Medical lab professionals celebrated April 22-28
By Airman 1st Class Katrina Heikkinen, 341st Missile Wing Public Affairs
/ Published April 20, 2012
MALMSTROM AIR FORCE BASE, Mont. -- They may not be a familiar face to the average patient of the clinic, but they examine the smallest microbiological specimen's of our bodies. From white blood cells to bacteria to protein to fungus- laboratory professionals at the Malmstrom Air Force Base clinic have seen it all.
In 2011 alone, Malmstrom's laboratory professionals analyzed 63 proficiency tests to ensure procedures were performed properly. According to Sykes, they have received 100 percent accuracy annually. They completed more than 78,000 laboratory tests and examinations in areas covering hematology, microbiology, urinalysis and immunology.
Established by the American Society for Clinical Pathology, April 22-28 is National Medical Lab Professionals Week. It is a week to honor more than 300,000 medical laboratory professionals around the country who perform and interpret more than 10 billion laboratory tests every year.
Since last year's celebration, Malmstrom's laboratory professionals have accumulated several awards, accomplishments and a Stripes for Exceptional Performers promotion. The team is led by Maj. Marybeth Luna, 341st Medical Support Squadron chief of lab services. Not only is she the president of the Society of Armed Forces Medical Laboratory Scientists, but she has had an article published in Military Medical/CBRN Technology magazine.
Other staff members include Geoff Fallon, 341st MDSS medical laboratory technician/floor supervisor; Tech. Sgt. Tiffany Sykes, 341st MDSS NCO in charge of the laboratory; as well as Tech. Sgt. Jonathan Shields; Staff Sgt. Justin Bloomfield; Senior Airman Leslie Balliew and Senior Airman Kevin Gleason, all 341st MDSS medical laboratory technicians. Shields is currently deployed.
After cross-training from security forces, Fallon discovered his niche. He has worked at Malmstrom's lab since 1993 and accumulated several Civilian of the Year awards. His most recent award was 2011 Civilian of the 2nd Quarter. He is responsible for ensuring all sections and quality control are in range.
Despite his awards, he says his greatest accomplishments lie in molding young Airmen.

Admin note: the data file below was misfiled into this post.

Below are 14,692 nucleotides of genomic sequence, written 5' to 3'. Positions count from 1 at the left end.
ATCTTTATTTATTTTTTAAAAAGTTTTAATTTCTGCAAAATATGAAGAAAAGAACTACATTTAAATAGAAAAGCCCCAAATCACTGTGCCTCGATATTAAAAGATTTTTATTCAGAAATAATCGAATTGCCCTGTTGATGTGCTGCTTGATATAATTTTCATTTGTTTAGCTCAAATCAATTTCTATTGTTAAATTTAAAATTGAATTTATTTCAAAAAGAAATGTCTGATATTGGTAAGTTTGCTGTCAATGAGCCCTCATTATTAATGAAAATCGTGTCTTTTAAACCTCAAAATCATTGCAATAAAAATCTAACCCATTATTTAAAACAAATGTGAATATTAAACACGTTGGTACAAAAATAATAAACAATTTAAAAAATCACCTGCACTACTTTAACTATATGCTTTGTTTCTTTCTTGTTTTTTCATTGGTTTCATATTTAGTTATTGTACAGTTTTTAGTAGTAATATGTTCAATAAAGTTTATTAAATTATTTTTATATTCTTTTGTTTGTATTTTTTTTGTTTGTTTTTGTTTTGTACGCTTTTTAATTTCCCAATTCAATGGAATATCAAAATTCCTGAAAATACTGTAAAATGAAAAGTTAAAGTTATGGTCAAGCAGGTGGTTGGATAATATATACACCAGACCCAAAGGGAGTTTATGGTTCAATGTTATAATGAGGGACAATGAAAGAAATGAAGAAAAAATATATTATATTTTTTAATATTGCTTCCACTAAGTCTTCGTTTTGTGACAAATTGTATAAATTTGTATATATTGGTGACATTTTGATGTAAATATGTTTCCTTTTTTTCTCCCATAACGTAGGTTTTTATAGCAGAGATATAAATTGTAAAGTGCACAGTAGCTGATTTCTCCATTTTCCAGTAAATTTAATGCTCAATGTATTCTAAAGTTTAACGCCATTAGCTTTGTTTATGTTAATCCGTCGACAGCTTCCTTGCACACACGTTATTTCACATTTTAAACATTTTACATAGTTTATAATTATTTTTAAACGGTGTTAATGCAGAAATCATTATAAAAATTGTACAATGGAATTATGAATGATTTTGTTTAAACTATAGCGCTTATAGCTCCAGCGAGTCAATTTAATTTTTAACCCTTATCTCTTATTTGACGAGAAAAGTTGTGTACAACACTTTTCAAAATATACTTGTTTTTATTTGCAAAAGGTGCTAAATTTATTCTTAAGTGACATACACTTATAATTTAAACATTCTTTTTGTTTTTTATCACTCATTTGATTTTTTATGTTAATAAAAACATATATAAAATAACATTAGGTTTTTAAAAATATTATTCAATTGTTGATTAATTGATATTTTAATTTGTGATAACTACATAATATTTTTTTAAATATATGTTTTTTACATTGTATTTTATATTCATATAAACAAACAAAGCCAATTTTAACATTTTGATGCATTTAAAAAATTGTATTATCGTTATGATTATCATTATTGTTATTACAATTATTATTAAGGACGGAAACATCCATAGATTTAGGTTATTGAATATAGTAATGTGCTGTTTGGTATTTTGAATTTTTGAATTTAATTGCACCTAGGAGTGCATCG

"Many Airmen come in here as senior airmen and leave as staff sergeants or technical sergeants," Fallon said. "My biggest reward comes from seeing them grow into leaders so they can run a lab one day."
Current NCO in charge, Sykes, has been at Malmstrom for more than eight years. She has also held the 5/6 Alliance vice president since October, 2011 and is a Victim's Advocate.
With the help of Sykes' and Luna's nomination, Shields received a STEP promotion to technical sergeant March 3.
"He deserved to go to the next level," Sykes said. "He was ready to be a technical sergeant and I know he can step in and run this laboratory."
Bloomfield has been in the Air Force for five years. He says lab week is a time to get eyes on the medical lab technicians for the work they do in helping doctors diagnose patients. He is preparing for the upcoming College of American Pathologists inspection by going through checklists meticulously to ensure the medical laboratory achieves their accreditation.
Balliew was recently named Air Force Global Strike Command Laboratory Technician of the Year. In 2011 alone, she earned the title of distinguished graduate at Airman Leadership School, attained a Community College of the Air Force degree and worked call logs on accounts of up to $15,000 a month. She was also the 341st Medical Group booster club secretary.
"Balliew is a top Airman," Sykes said. "She was submitted for the award because any task we gave her, instead of doing 100 percent, she did 120 percent, all the time, and in a professional manner."
Joining the laboratory from Germany is the newest member of the team - Gleason. Before joining the Air Force, he says he didn't know the lab technician job existed.
"Lab week is the one week a year we are acknowledged for what we do instead of being in the background," Gleason said.